The concept is to remove fat from a less desirable area (usually the abdomen or flanks) using liposuction and transfer it to an area that needs it - in your case the nasolabial folds - using lipoinjection.
Challenges to the procedure include getting the fat to survive, not over or under correcting and creating a smooth contour. Make sure you find a board certified plastic surgeon who has experience with this technique as there is a significant learning curve to produce good results, especially in the nasolabial folds. I hope this helps.
Steven Williams, MD
Hyaluronic fillers beat fat injections in the face
My experience was that I could not get fat injections to last very long for the NL folds. I was also unhappy wth uneveness and bump formation in areas where the skin was thinner.
I have not had these issues using any of the fillers, and the results are much more predicatble. Also, there is no need to take fat from another area (which can be quite sore!)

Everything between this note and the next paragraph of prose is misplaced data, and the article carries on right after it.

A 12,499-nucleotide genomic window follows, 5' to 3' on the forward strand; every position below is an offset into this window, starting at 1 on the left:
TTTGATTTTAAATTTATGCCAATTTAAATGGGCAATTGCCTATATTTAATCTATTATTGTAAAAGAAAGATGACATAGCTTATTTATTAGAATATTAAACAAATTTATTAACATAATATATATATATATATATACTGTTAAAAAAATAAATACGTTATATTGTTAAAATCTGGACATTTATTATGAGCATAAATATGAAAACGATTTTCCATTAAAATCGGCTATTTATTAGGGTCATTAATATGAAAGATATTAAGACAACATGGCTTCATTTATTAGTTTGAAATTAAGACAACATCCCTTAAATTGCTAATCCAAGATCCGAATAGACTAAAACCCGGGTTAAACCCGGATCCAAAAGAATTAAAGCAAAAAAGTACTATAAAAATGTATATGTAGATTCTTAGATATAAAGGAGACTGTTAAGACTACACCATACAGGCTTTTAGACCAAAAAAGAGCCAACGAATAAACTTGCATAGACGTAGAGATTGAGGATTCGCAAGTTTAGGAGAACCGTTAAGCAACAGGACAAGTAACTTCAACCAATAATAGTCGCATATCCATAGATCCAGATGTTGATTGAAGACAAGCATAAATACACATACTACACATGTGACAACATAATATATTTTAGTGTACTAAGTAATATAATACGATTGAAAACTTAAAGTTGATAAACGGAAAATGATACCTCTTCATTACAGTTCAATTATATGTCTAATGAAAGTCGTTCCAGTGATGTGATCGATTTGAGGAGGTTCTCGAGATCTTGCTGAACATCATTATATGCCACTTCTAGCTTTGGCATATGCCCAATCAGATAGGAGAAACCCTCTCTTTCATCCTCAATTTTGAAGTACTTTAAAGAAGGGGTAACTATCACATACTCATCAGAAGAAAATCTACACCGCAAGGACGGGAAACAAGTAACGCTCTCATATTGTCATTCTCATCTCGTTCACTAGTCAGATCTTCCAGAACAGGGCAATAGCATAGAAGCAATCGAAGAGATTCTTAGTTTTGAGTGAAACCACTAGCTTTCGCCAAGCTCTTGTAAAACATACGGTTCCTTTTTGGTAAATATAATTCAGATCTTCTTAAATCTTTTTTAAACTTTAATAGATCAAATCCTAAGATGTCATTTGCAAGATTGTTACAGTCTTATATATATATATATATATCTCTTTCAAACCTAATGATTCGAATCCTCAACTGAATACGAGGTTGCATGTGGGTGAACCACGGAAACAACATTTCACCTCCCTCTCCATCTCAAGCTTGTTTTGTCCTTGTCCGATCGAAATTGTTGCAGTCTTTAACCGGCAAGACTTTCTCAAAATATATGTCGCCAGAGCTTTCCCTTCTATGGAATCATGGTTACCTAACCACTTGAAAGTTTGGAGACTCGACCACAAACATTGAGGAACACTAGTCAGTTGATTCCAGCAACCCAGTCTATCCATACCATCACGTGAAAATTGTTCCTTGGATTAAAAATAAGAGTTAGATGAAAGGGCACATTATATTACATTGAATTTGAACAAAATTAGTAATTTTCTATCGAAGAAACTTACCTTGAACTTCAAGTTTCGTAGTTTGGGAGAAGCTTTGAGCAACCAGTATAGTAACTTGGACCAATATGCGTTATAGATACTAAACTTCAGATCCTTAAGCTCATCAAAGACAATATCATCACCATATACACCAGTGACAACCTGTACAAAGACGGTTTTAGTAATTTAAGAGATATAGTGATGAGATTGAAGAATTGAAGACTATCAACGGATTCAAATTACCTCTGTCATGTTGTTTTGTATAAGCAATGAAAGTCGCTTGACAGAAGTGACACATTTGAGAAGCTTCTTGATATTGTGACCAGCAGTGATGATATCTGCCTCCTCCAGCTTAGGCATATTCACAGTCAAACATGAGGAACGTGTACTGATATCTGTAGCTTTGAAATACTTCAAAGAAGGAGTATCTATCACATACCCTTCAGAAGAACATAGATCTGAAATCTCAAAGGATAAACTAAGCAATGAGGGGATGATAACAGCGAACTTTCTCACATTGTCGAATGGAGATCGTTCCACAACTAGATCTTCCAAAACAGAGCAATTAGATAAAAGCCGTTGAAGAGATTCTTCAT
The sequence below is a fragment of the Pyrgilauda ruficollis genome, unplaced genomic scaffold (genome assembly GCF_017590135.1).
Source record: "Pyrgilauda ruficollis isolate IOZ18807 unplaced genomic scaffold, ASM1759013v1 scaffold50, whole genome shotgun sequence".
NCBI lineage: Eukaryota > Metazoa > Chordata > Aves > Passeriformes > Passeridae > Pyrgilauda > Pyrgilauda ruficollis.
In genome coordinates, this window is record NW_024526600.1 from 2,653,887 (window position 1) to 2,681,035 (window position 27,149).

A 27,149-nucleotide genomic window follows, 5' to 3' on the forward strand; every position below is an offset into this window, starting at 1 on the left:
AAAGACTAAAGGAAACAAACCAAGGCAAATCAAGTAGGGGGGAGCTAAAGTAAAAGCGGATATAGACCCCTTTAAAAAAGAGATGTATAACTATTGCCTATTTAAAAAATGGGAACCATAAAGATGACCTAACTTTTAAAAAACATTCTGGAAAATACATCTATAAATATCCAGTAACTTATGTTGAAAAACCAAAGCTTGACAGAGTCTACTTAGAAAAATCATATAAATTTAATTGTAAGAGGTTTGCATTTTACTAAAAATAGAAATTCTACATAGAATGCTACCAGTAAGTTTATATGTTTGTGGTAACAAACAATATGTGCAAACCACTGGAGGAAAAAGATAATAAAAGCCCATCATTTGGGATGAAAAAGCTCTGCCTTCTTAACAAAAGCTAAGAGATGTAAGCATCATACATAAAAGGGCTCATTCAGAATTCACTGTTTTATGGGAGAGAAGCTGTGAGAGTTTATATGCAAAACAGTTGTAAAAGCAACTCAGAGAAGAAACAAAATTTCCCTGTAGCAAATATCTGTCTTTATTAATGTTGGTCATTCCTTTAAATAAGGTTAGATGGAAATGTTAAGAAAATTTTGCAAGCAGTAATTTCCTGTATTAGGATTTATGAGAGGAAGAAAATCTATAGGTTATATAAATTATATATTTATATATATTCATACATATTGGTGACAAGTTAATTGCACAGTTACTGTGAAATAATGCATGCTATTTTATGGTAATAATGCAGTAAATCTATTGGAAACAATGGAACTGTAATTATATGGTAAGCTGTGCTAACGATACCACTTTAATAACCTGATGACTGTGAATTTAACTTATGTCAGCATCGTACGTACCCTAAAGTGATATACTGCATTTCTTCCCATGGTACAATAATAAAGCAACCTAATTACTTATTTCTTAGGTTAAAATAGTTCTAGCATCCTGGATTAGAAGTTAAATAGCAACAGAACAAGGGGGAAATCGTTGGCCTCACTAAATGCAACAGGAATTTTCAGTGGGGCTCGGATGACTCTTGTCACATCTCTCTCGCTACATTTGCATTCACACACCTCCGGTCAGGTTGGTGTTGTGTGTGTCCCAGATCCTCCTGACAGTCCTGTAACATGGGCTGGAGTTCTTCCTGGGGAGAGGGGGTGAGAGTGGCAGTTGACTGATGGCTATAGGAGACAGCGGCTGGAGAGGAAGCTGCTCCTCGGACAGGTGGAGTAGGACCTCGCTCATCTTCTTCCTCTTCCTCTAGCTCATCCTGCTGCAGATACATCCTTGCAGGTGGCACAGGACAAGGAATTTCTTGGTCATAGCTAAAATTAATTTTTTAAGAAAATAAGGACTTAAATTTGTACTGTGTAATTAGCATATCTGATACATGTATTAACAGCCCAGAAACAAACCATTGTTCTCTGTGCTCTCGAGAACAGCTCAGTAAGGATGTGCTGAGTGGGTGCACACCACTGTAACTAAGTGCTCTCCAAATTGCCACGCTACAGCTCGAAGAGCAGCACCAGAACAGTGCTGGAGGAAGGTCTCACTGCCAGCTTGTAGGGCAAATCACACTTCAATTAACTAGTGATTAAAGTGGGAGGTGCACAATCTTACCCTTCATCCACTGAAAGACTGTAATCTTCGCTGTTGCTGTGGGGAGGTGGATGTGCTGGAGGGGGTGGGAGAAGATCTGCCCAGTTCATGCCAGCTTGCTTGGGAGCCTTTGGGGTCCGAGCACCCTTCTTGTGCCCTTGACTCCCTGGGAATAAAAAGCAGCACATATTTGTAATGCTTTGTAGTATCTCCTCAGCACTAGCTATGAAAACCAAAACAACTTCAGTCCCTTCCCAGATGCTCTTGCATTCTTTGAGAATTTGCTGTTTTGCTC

Fat is the perfect filler
Fat is an excellent filler. The benefits of auto-fat transfer is that it is your own body and you will not have an allergic reaction to it. It is excellent for high volume filling. There is the potential for it to be permanet, since it is transfered as a graft. The exact amount that last long term is variable and really does depend on technique and physician experience. In my experience approximately 50% survives long term in the upper face, I tgend to gett 100% take in the buttock area.
Fat also has a small percentage of stem cells which will convert to the area it's injected into.
The cost is variable. In my practice, a face injected high volume under anesthesia costs roughly $4000. The nasolabial folds under local is $1500
These answers are for educational purposes and should not be relied upon as a substitute for medical advice you may receive from your physician. If you have a medical emergency, please call 911. These answers do not constitute or initiate a patient/doctor relationship.